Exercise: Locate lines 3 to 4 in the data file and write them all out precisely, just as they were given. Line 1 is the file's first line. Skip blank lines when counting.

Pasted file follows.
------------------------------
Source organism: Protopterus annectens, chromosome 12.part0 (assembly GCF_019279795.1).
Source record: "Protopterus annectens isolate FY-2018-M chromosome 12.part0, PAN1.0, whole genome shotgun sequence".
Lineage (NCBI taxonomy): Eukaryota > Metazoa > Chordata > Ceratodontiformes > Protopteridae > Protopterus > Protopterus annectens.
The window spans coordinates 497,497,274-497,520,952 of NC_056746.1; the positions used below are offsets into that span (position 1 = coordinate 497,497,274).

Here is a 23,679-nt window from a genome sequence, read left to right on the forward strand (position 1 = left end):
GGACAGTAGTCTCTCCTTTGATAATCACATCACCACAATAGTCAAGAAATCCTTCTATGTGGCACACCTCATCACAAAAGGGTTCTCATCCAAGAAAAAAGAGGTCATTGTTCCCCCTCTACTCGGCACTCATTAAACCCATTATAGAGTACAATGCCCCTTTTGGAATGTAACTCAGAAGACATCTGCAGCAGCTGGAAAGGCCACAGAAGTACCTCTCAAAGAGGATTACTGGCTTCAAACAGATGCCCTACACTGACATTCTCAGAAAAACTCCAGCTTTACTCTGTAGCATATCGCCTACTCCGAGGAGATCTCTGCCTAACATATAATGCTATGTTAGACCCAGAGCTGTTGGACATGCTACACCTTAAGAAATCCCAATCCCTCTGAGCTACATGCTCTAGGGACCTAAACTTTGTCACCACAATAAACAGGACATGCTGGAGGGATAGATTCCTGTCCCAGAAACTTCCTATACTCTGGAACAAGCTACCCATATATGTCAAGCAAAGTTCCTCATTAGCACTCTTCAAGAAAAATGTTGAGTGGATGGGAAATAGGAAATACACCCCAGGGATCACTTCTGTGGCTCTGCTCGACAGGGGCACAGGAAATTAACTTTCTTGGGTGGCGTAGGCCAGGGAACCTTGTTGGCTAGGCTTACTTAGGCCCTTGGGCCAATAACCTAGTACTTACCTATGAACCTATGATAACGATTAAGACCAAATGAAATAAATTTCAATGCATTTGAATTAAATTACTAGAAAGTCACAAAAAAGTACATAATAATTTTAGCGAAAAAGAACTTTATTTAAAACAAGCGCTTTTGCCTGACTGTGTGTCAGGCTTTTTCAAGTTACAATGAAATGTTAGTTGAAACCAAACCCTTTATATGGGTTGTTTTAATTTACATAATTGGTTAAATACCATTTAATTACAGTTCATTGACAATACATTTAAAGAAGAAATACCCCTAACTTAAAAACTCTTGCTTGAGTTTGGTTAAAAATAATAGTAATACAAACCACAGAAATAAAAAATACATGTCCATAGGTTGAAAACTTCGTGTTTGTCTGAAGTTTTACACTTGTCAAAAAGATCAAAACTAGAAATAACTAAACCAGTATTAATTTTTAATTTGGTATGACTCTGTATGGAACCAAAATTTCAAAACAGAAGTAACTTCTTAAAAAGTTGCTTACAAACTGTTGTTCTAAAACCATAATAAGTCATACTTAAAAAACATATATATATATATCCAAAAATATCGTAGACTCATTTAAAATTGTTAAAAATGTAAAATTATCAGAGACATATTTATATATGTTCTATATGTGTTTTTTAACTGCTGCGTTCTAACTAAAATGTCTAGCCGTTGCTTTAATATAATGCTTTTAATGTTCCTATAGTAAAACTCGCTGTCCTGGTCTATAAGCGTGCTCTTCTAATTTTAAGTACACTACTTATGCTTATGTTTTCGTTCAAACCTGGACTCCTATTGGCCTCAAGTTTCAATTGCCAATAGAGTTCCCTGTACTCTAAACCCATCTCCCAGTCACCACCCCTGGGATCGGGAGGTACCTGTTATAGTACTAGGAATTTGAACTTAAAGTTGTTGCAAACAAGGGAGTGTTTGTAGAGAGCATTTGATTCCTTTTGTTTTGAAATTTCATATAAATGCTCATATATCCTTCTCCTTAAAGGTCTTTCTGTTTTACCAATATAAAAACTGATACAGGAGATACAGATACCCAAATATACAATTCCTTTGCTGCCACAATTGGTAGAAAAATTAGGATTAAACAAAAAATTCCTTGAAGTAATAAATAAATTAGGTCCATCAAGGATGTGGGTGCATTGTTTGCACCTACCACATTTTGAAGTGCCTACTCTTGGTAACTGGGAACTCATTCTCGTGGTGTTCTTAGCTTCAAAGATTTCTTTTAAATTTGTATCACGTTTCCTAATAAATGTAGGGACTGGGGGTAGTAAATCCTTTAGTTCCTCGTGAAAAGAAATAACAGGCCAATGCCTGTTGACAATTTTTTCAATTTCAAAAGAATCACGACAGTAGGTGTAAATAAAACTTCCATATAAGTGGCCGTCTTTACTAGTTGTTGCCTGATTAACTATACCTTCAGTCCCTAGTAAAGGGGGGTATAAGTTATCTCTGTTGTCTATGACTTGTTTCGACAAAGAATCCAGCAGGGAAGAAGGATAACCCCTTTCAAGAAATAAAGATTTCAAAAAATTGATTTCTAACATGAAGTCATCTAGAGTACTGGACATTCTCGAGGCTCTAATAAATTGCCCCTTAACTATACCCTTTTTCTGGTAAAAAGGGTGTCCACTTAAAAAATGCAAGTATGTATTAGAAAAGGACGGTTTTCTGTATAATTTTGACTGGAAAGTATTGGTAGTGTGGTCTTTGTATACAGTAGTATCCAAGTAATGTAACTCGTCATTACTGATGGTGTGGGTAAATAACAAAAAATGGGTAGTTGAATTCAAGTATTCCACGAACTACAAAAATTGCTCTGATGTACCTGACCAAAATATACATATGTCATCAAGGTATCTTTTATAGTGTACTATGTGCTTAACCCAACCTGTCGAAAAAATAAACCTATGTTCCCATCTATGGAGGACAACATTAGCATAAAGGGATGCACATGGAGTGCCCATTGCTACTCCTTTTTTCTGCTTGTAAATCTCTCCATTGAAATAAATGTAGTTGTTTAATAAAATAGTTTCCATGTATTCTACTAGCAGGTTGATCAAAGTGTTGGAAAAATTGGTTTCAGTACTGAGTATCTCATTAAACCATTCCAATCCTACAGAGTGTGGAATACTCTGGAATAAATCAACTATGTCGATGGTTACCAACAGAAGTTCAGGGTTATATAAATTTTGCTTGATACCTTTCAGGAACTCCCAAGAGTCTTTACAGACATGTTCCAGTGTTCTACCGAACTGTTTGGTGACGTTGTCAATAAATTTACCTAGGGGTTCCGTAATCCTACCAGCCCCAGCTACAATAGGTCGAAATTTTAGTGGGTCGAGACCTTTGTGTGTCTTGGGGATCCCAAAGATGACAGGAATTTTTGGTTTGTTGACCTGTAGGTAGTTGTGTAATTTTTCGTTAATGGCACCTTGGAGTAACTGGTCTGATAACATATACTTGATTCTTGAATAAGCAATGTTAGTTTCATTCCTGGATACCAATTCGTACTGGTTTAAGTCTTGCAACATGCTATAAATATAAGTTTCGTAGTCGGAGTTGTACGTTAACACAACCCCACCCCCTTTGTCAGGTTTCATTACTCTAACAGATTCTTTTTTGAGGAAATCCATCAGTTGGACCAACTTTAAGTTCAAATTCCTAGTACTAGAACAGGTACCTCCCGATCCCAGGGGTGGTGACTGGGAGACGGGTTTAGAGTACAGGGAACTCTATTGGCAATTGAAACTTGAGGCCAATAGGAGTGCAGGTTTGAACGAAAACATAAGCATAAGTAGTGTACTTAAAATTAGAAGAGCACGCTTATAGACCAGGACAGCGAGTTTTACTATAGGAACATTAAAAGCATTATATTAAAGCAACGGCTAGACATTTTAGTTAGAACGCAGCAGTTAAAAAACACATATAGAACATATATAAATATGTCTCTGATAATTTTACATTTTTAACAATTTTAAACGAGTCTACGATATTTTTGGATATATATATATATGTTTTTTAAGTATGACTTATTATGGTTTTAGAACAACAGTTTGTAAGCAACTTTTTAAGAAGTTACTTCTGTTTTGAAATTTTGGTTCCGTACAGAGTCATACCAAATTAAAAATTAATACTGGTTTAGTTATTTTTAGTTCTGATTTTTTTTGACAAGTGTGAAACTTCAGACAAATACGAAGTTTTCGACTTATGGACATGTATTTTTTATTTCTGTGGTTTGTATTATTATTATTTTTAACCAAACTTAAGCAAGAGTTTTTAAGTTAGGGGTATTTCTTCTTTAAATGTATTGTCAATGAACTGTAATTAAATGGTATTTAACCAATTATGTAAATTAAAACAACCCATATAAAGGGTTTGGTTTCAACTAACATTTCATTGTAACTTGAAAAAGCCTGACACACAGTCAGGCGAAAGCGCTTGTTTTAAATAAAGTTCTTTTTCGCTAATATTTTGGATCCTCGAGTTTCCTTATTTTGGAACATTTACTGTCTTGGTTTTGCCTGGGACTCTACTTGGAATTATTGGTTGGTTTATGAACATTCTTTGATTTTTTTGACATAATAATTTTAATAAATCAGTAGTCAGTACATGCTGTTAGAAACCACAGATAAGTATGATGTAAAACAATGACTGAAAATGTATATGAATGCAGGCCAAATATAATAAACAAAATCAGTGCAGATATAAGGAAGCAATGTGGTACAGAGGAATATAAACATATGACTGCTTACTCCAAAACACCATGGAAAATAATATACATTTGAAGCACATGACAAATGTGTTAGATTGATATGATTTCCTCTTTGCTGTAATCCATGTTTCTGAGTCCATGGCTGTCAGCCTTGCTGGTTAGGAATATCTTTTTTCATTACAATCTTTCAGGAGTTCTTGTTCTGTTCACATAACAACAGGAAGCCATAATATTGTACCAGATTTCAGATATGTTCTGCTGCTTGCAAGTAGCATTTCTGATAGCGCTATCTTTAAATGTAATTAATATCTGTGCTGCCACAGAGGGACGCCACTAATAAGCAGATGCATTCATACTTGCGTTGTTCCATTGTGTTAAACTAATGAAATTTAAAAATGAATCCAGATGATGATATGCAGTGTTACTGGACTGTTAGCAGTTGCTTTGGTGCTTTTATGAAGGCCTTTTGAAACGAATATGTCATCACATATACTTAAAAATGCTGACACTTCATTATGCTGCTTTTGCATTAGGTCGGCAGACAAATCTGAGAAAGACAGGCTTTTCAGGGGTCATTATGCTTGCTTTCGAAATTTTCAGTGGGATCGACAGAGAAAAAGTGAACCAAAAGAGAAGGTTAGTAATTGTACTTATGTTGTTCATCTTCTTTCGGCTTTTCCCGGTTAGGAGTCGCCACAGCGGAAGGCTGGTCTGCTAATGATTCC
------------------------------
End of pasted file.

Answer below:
Lineage (NCBI taxonomy): Eukaryota > Metazoa > Chordata > Ceratodontiformes > Protopteridae > Protopterus > Protopterus annectens.
The window spans coordinates 497,497,274-497,520,952 of NC_056746.1; the positions used below are offsets into that span (position 1 = coordinate 497,497,274).